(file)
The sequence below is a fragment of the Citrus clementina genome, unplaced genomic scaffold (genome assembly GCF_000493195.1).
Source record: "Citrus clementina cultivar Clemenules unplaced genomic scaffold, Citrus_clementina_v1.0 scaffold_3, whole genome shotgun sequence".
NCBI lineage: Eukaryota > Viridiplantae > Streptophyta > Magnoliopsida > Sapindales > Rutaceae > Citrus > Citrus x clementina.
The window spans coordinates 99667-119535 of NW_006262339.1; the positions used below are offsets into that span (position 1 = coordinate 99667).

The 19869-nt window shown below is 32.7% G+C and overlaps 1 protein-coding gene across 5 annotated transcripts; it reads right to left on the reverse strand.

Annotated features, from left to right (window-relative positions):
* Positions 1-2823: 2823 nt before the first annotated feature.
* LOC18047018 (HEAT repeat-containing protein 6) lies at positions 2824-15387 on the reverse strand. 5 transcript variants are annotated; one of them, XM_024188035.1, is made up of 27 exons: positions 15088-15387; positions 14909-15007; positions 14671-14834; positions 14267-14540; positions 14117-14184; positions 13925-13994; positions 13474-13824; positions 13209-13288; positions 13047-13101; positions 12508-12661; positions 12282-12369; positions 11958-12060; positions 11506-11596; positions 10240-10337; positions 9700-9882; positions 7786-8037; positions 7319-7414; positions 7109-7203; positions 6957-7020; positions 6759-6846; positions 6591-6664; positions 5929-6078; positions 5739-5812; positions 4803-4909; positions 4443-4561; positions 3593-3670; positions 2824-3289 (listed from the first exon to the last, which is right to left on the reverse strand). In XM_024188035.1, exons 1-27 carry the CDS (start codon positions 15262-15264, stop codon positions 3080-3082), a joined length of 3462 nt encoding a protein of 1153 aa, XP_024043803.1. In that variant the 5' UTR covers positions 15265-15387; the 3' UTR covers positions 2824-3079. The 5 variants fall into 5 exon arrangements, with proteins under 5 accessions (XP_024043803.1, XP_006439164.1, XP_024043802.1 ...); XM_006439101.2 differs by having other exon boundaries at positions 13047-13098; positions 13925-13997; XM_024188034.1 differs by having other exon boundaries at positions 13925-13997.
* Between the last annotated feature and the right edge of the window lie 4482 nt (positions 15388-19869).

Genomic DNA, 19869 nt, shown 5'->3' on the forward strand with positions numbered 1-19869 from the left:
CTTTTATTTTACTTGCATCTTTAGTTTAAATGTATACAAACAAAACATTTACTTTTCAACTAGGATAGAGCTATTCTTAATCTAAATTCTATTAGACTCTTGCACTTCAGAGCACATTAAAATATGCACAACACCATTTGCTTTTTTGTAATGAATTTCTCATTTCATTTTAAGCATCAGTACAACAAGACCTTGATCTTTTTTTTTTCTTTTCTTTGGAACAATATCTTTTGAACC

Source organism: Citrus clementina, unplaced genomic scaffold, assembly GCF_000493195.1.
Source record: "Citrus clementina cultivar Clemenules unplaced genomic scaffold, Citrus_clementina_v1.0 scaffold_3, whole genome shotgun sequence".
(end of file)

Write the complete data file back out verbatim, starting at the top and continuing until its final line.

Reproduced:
The sequence below is a fragment of the Citrus clementina genome, unplaced genomic scaffold (genome assembly GCF_000493195.1).
Source record: "Citrus clementina cultivar Clemenules unplaced genomic scaffold, Citrus_clementina_v1.0 scaffold_3, whole genome shotgun sequence".
NCBI lineage: Eukaryota > Viridiplantae > Streptophyta > Magnoliopsida > Sapindales > Rutaceae > Citrus > Citrus x clementina.
The window spans coordinates 99667-119535 of NW_006262339.1; the positions used below are offsets into that span (position 1 = coordinate 99667).

The 19869-nt window shown below is 32.7% G+C and overlaps 1 protein-coding gene across 5 annotated transcripts; it reads right to left on the reverse strand.

Annotated features, from left to right (window-relative positions):
* Positions 1-2823: 2823 nt before the first annotated feature.
* LOC18047018 (HEAT repeat-containing protein 6) lies at positions 2824-15387 on the reverse strand. 5 transcript variants are annotated; one of them, XM_024188035.1, is made up of 27 exons: positions 15088-15387; positions 14909-15007; positions 14671-14834; positions 14267-14540; positions 14117-14184; positions 13925-13994; positions 13474-13824; positions 13209-13288; positions 13047-13101; positions 12508-12661; positions 12282-12369; positions 11958-12060; positions 11506-11596; positions 10240-10337; positions 9700-9882; positions 7786-8037; positions 7319-7414; positions 7109-7203; positions 6957-7020; positions 6759-6846; positions 6591-6664; positions 5929-6078; positions 5739-5812; positions 4803-4909; positions 4443-4561; positions 3593-3670; positions 2824-3289 (listed from the first exon to the last, which is right to left on the reverse strand). In XM_024188035.1, exons 1-27 carry the CDS (start codon positions 15262-15264, stop codon positions 3080-3082), a joined length of 3462 nt encoding a protein of 1153 aa, XP_024043803.1. In that variant the 5' UTR covers positions 15265-15387; the 3' UTR covers positions 2824-3079. The 5 variants fall into 5 exon arrangements, with proteins under 5 accessions (XP_024043803.1, XP_006439164.1, XP_024043802.1 ...); XM_006439101.2 differs by having other exon boundaries at positions 13047-13098; positions 13925-13997; XM_024188034.1 differs by having other exon boundaries at positions 13925-13997.
* Between the last annotated feature and the right edge of the window lie 4482 nt (positions 15388-19869).

Genomic DNA, 19869 nt, shown 5'->3' on the forward strand with positions numbered 1-19869 from the left:
CTTTTATTTTACTTGCATCTTTAGTTTAAATGTATACAAACAAAACATTTACTTTTCAACTAGGATAGAGCTATTCTTAATCTAAATTCTATTAGACTCTTGCACTTCAGAGCACATTAAAATATGCACAACACCATTTGCTTTTTTGTAATGAATTTCTCATTTCATTTTAAGCATCAGTACAACAAGACCTTGATCTTTTTTTTTTCTTTTCTTTGGAACAATATCTTTTGAACC

Source organism: Citrus clementina, unplaced genomic scaffold, assembly GCF_000493195.1.
Source record: "Citrus clementina cultivar Clemenules unplaced genomic scaffold, Citrus_clementina_v1.0 scaffold_3, whole genome shotgun sequence".